maalies, maas, swaabie, scories, dunters, tysties, scarfs, tammie nories, solans, rain gös, alamootie, lintie, tirrick, shalder, sillock.piltock. seid, olick, tusk, hoes, waarie codlin, plucker, partan, dratsie. selkie, whaal, pellick , (neesik),whalp, ketlin, whitterit, kyunnin, hirkie (grice), kye,

#11 Trønder

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Posted 20 December 2007 - 08:52 AM

maalies, maas, swaabie, scories, dunters, tysties, scarfs, tammie nories, solans, rain gös, alamootie, lintie, tirrick, shalder, sillock.piltock. seid, olick, tusk, hoes, waarie codlin, plucker, partan, dratsie. selkie, whaal, pellick , (neesik),whalp, ketlin, whitterit, kyunnin, hirkie (grice), kye,

What are the English names for these, for comparison?

#12 Rasmie

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Posted 20 December 2007 - 10:50 AM

maalies= fulmar maas, gulls swaabie= black-backed gull scories = immature gull dunter = eider duck
tysties- guillemot scarfs=cormorant and shag
tammie nories = puffin , solans=gannet
rain gös = red throated diver
alamootie, ? lintie,? tirrick = arctic tern
shalder = oyster catcher
bonxie = greater skua scootie allan = arctic skua
sillock/piltock/seid, (all saithe from small to large)
olick=ling tusk,(? ling family?) hoes, dogfish
waarie codlin, ?
plucker, ?
partan,-edible crab
dratsie = otter selkie =seal whaal = whale
pellick , (neesik), = both porpoises
whalp=whelp(young dog) ketlin= kitten whitterit=stoat
kyunnin=rabbit hirkie (grice)-=pig , kye= cattle

#13 Jordan

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Posted 20 December 2007 - 11:10 AM

a new one i learned recently

brigdi/bregdi = basking shark

#14 Rasmie

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Posted 20 December 2007 - 11:46 AM

Curlew is Whaup
Snipe is I belive Horsegok

#15 Trønder

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Posted 20 December 2007 - 12:20 PM

I have a feeling I'm going to be corrected again, but, skit au, here goes. A lot of those names look very Norwegian/West Scandinavian to me. To take some possible ones (Norwegian name to the right):

maas, gulls || MÃ¥se/MÃ¥ke
swaabie= black-backed gull | Svartbak
dunter = eider duck || something to do with "dun" (light feather) perhaps?
tysties- guillemot || Teist (Black Guillemot)
scarfs=cormorant and shag || Skarv
solans=gannet || (Hav-)sule
rain gös = red throated diver || the latter might be "gås"?
shalder = oyster catcher || Tjeld (pl. Tjeldar/Tjelder)
olick=ling || Lake
whaal = whale || Hval/Kval
(neesik), = both porpoises || Nise?
whalp=whelp(young dog) || Valp/Kvalp
kyunnin=rabbit || Kanin (although that is for bunny)
kye= cattle || ku (pl. kyr)
brigdi/bregdi = basking shark || Brugde
Snipe is I belive Horsegok || might "gok" have something to do with Gauk/Gjøk (Cuckoo)

#16 DePooperit

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Posted 02 January 2008 - 12:05 PM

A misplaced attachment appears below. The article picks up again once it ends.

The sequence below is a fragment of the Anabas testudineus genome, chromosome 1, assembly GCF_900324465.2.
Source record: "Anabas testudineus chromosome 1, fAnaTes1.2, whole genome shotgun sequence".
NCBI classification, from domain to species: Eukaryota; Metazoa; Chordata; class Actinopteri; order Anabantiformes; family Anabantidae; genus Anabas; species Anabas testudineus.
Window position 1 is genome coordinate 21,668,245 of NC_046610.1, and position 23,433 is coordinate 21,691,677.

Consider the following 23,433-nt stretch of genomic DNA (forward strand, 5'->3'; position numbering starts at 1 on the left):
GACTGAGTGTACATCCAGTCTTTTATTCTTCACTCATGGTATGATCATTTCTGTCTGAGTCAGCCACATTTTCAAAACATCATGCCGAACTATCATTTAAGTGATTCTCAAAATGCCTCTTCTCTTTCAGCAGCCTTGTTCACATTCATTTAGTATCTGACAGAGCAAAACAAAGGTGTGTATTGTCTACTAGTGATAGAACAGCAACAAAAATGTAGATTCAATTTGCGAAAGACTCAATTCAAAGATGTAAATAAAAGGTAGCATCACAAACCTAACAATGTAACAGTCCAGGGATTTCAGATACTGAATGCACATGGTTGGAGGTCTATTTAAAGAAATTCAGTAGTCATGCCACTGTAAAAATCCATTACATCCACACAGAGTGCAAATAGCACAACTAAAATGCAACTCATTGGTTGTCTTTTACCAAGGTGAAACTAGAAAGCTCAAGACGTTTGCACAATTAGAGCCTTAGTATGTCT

Can you still git Bobby Tulloch's beuk on Shaetlan birds? He haes aa da Shaetlan naems.

Trønder - most Shetland bird names are indeed Norn.

Gõs indeed means 'goose' - the form is, however, Scots rather than Norn, the 'ui' (I would spell it 'guis') being the regular Scots reflex of English 'oo'.

Kye is plural, the singular is Coo. Again a Scots form, although even in the strong Scots-speaking area where I live the plural form has died out, and even the 'broadest' Scots speakers say 'coos'. An example of how Shaetlan sometimes preserves (or preserved for slightly longer) Scots forms which died out earlier on Mainland Scotland.

#17 Trønder

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Posted 05 January 2008 - 12:51 PM

Kye is plural, the singular is Coo. Again a Scots form, although even in the strong Scots-speaking area where I live the plural form has died out, and even the 'broadest' Scots speakers say 'coos'.

Could it be Old Norwegian influence on Scots then? "Coo" and "kye" looks a lot like "ku" and "kyr".

#18 G eorge

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Posted 02 March 2008 - 02:58 PM

(...) shalder = oyster catcher (...)

Shalder, like Chalder, Chaldrick, Sheldor, seems to be rather similar to the faroese Tjaldur.
There is a well known faroese poem of Guðrið Helmsdal about the Tjaldur (oystercatcher), who is a "national" bird on the Faroes bringing back the spring every year (march, 12th).
__________________

MORGUN Í MARS

Morgun
í mars

Hjartað:
eitt tjaldur

Flýgur
til tín
__________________

(Morning
in march

My heart:
an oystercatcher

is flying
to you)

It is nearly impossible to translate this poem into proper German or English, because "Austernfischer" or "Oystercatcher" may be correct for bird watchers, but is not able to transport the romantic sense.
I'd like to ask, if the "Shalder" has a similar meaning for the Shetlands as the Tjaldur for the Faroes?
And if so, how would this poem sound in "Shetlan wird"?

#19 Pooks

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Posted 02 March 2008 - 05:35 PM

A rough direct translation wid be:-

Mornin'
in Mairch

My Hert:
a Shalder

Is fleein'
tae dee

#20 Trønder

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Posted 02 March 2008 - 07:12 PM

I'd like to ask, if the "Shalder" has a similar meaning for the Shetlands as the Tjaldur for the Faroes?

I cant comment on that, but the sound of that bird always brings me back to the childhood summer holidays at my grandparents.